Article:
# Resistance per unit length

1. Aug 27, 2008

### Kushal

1. The problem statement, all variables and given/known data

Some electrical appliances are used with long cables to connect to them to the electrical supply. State and explain 2 reasons why these cables should have a low resistance per unit length.

3. The attempt at a solution

well for the long cables, a low resistance per unit length would mean a low resistance for the cable itself. a larger current will flow.

i cannot see any advantage in that. rather the cables will be less safe with a larger current. the power dissipated, I2R, will be larger, hence less efficient.

so i don't know....

2. Aug 27, 2008

### tiny-tim

Hi Kushal!

No … you've completely ignored the resistance of the appliance

it is (mostly) that resistance which determines the current, I.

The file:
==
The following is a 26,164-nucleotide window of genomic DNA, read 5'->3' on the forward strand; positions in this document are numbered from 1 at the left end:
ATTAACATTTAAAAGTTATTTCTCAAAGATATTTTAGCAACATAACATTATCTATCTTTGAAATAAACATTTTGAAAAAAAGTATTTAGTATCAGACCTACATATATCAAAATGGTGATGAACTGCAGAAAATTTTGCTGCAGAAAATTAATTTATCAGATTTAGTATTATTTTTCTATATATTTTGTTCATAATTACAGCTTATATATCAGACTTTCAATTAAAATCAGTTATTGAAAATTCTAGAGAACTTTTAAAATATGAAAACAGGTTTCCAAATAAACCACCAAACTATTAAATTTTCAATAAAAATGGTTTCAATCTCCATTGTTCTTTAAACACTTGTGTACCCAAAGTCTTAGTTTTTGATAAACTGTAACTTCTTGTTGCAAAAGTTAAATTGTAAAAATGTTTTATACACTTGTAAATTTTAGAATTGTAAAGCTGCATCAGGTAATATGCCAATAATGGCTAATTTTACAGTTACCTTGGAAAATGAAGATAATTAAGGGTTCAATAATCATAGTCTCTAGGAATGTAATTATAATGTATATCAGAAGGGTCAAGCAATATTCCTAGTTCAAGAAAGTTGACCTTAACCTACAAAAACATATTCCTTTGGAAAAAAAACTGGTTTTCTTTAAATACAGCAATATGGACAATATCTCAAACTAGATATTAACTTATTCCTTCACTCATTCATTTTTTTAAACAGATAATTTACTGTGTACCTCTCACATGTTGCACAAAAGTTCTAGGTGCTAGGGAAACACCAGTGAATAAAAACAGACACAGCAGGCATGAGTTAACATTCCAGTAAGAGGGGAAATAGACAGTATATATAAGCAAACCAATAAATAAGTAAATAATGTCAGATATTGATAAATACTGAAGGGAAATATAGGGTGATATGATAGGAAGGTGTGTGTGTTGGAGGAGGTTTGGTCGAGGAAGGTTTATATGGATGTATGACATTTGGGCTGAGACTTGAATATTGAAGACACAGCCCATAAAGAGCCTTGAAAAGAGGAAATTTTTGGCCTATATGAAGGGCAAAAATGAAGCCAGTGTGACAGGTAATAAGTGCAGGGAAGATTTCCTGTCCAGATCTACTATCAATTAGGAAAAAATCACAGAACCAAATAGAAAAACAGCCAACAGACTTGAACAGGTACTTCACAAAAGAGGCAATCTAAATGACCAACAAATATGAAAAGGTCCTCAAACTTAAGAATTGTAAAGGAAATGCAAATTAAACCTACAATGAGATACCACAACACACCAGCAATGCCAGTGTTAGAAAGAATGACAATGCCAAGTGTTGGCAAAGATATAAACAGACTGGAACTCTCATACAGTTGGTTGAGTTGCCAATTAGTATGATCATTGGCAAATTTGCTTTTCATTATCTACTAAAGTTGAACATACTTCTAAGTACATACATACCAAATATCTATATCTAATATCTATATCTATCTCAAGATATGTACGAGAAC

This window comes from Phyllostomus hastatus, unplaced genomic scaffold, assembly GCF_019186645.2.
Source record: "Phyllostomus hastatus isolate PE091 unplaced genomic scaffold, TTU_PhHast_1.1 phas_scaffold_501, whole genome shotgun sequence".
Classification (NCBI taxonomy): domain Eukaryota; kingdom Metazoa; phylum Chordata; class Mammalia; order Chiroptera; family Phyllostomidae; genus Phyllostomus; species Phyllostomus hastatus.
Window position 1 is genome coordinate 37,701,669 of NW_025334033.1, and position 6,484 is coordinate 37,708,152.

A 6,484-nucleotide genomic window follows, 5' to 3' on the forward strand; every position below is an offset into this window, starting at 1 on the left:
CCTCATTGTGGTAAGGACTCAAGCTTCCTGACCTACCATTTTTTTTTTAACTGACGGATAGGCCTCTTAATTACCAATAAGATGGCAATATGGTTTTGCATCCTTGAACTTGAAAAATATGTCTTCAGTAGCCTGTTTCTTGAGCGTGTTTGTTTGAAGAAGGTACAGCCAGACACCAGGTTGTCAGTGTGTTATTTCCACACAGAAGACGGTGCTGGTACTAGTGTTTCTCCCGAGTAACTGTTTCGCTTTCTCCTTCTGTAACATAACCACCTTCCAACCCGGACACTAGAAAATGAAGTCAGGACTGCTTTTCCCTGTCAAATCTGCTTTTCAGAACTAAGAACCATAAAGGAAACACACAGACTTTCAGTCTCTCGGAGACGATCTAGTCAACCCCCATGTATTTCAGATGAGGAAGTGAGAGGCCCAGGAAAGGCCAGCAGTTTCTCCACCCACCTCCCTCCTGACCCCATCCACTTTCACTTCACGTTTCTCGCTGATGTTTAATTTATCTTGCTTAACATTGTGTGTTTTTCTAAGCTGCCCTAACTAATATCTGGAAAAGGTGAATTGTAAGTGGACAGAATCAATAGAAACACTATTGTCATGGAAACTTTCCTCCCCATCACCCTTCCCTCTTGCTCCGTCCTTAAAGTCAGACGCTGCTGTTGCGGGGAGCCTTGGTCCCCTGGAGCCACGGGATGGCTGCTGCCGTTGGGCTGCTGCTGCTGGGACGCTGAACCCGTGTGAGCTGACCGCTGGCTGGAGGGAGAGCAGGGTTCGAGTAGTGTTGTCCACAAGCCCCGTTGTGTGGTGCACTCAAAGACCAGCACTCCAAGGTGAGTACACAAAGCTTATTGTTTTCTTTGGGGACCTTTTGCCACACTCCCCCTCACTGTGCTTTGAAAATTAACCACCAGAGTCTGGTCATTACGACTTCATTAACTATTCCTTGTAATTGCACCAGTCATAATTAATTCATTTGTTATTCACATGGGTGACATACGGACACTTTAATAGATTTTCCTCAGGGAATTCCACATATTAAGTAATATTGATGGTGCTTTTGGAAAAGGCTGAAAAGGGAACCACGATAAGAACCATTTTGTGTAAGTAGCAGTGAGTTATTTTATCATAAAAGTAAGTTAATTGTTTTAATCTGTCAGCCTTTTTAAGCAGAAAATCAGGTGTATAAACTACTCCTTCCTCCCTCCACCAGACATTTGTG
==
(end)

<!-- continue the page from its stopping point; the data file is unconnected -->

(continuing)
So the current is more-or-less fixed by the appliance.

So the effect of the resistance of the wire is … ?

3. Aug 27, 2008

### Kushal

yeah you're right, i completely ignored that. a small current might not be able to operate the appliance.

errmm i still can't find the second reason.... a hint would be great...lol

thnks

4. Aug 27, 2008

### LowlyPion

It looks like you were on to the second drawback in your first try.

5. Aug 27, 2008

### Topher925

EDIT: Nevermind, got resistance confused with impedance.

Anyway, yes you were close. Think of the Thevenin equivalence circuit.

Last edited: Aug 27, 2008
6. Aug 4, 2011

### kriphi

You guys have completely forgot that the higher the voltage of the current moving through the mains power the less energy that is lost through heat and for that to work the resistance must be low.